Last year, one kid showed up on the first day of camp wearing a pair of beat up dress shoes and no socks, which is what he was going to play in. I didn’t see anyone with dress shoes this year, but did see several kids who had literally worn through the front of their shoes (I could see their socks). To try and help in a small way, I brought a huge duffle bag of Nike basketball shoes (ones I had only worn maybe once or twice) to give to the campers, assuming they could fit in a size 11. All twenty pairs were gone in about 4 minutes. Lord knows those kids needed them more than I did.
There were about 160 kids in the camp this year, about 20 less than in 2008 (which was the biggest turn-out ever). That is a lot of kids to fit on only two courts and six baskets. Four of the six baskets were nothing more than a square piece of plywood with a rim nailed to it. The floor had more dead spots than a cemetery and was very slippery, and the lack of air conditioning made the gym oppressively hot. Amazingly, no one got hurt or sick. Not one kid. Despite the sauna like conditions, slippery floor, worn out footwear, and very physical play, not one kid got hurt. A far cry from the NBPA Top 100 camp, where 20-30% of the kids were always seeing the trainer.
Another point of interest is the campers got up at 5:00am every morning (yes, 5:00am) and ended their day at 9:00pm. Now that is a full day of camp! Despite the long day, the kids had an energy, an enthusiasm, and an overall appreciation that was downright palpable. Granted the players had very, very low skill levels (the only players who have sound skills were in their early 20’s.), but they more than made up for it with their pride and toughness. And no one ever complained. The kids were more appreciative of the 1% they have in life than most kids in my area are of the 99% they have. Seriously, how many kids in the US today would go to a camp with no A/C? How many would even consider getting up at 5:00am? Not many. And like I said, the most refreshing part was, they never complained.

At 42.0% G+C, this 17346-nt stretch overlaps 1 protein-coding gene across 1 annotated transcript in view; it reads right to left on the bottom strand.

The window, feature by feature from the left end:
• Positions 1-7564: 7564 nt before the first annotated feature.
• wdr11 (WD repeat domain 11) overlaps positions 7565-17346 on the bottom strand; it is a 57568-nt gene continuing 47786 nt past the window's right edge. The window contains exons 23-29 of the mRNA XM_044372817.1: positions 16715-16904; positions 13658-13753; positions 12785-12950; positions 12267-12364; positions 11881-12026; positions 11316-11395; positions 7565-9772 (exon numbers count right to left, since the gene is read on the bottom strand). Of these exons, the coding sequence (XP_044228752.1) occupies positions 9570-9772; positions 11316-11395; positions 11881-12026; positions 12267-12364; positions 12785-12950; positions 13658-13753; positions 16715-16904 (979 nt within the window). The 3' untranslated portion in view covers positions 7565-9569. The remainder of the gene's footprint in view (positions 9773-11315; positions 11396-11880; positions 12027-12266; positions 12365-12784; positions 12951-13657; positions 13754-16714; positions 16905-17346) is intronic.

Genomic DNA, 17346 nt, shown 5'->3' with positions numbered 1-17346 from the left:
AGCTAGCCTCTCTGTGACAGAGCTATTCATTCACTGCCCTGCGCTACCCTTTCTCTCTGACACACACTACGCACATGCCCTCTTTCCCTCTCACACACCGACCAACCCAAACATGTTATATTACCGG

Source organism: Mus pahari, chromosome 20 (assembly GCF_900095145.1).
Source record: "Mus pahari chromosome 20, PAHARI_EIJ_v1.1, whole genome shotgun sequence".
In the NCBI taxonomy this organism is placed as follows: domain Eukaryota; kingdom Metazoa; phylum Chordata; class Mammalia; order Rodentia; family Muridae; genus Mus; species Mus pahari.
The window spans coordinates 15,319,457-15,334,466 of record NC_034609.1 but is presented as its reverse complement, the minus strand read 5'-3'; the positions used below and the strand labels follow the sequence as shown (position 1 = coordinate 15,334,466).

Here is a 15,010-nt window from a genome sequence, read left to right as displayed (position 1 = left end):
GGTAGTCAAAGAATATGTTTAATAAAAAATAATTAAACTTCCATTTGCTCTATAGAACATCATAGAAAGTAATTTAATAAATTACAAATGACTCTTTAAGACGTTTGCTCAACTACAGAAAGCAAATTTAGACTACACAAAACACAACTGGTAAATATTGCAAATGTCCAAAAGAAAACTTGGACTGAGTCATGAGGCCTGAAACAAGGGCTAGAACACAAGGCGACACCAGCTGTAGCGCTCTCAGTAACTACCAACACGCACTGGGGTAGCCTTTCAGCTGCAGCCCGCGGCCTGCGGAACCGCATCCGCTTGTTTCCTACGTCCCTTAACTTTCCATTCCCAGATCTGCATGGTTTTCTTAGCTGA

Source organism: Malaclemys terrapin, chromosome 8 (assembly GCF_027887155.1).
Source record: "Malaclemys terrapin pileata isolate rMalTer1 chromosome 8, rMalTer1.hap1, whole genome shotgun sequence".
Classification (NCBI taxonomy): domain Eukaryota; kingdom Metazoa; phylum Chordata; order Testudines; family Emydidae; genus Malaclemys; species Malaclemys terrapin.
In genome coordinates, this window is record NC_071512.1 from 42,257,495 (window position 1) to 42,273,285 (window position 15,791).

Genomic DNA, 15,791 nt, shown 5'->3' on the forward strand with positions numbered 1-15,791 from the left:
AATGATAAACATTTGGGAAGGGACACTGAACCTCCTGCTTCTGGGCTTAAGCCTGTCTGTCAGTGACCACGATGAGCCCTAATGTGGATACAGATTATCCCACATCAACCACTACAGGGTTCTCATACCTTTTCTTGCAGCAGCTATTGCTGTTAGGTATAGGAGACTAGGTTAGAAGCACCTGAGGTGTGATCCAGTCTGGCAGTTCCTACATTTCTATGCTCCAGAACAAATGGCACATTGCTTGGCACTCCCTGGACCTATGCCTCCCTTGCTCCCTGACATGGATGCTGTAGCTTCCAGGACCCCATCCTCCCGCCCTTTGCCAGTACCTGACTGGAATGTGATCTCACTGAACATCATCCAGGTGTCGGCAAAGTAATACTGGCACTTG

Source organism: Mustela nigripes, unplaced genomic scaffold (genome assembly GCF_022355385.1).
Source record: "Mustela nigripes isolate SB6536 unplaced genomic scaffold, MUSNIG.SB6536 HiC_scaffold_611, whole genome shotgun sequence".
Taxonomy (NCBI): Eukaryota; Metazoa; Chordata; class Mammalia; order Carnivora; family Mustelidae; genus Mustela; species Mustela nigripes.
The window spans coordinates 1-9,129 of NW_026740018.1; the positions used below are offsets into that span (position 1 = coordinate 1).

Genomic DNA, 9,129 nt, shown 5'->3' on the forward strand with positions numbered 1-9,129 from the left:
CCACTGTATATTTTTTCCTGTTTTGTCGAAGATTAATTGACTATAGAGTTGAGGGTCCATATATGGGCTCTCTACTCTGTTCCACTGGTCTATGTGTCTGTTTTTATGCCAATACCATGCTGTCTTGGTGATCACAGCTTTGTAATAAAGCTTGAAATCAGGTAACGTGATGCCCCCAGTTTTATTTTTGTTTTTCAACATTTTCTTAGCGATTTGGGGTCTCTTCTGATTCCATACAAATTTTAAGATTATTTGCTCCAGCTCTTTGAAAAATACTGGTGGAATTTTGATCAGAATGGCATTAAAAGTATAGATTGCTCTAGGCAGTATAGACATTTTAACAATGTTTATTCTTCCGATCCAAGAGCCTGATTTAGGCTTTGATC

As far as this year’s camp, I spoke to the campers about the importance of taking advantage of opportunities and being competitive. To see a video clip of that speech, please visit www.YouTube.com/StrongerTeamDotCom. Later in the day, I did a demo and stressed the importance of creating and maintaining good work habits. After each time I spoke to the campers, at least 25 of them approached me individually to ask questions and ask for help. The kids craved improvement.
In addition to the folks of the JBD (Jamaica Basketball Development, Inc.), most notably Mike Minto, Terry Calnek, and Stephen Johnston, the folks at Nike Basketball (lead by Jeff Rogers and Mike Hackman) need to be commended for their unbelievable generosity. Nike Basketball supplied shorts, t-shirts, reversible jerseys for every camper and shoes for almost half of them. The smile on the faces of some of the underprivileged kids who just got some fresh Nike gear was priceless.
Being a part of the Nike Star Search Camp for a second straight year reminded me of how truly fortunate I am.
This camp is making a difference and changing lives. Please check out www.JamaicaBasketballDevelopment.com for more info and please contact them if you want to get involved and either volunteer or make a donation for next year.
Please share this blog with any player or coach you know and for exclusive insight to upcoming camps (like the Chris Paul Backcourt Camp), as well as daily coaching points and quotes, follow me on Twitter at www.Twitter.com/AlanStein.
Train hard. Train smart. Be thankful.
Published 07-26-2009 © 2020 Access Athletes, LLC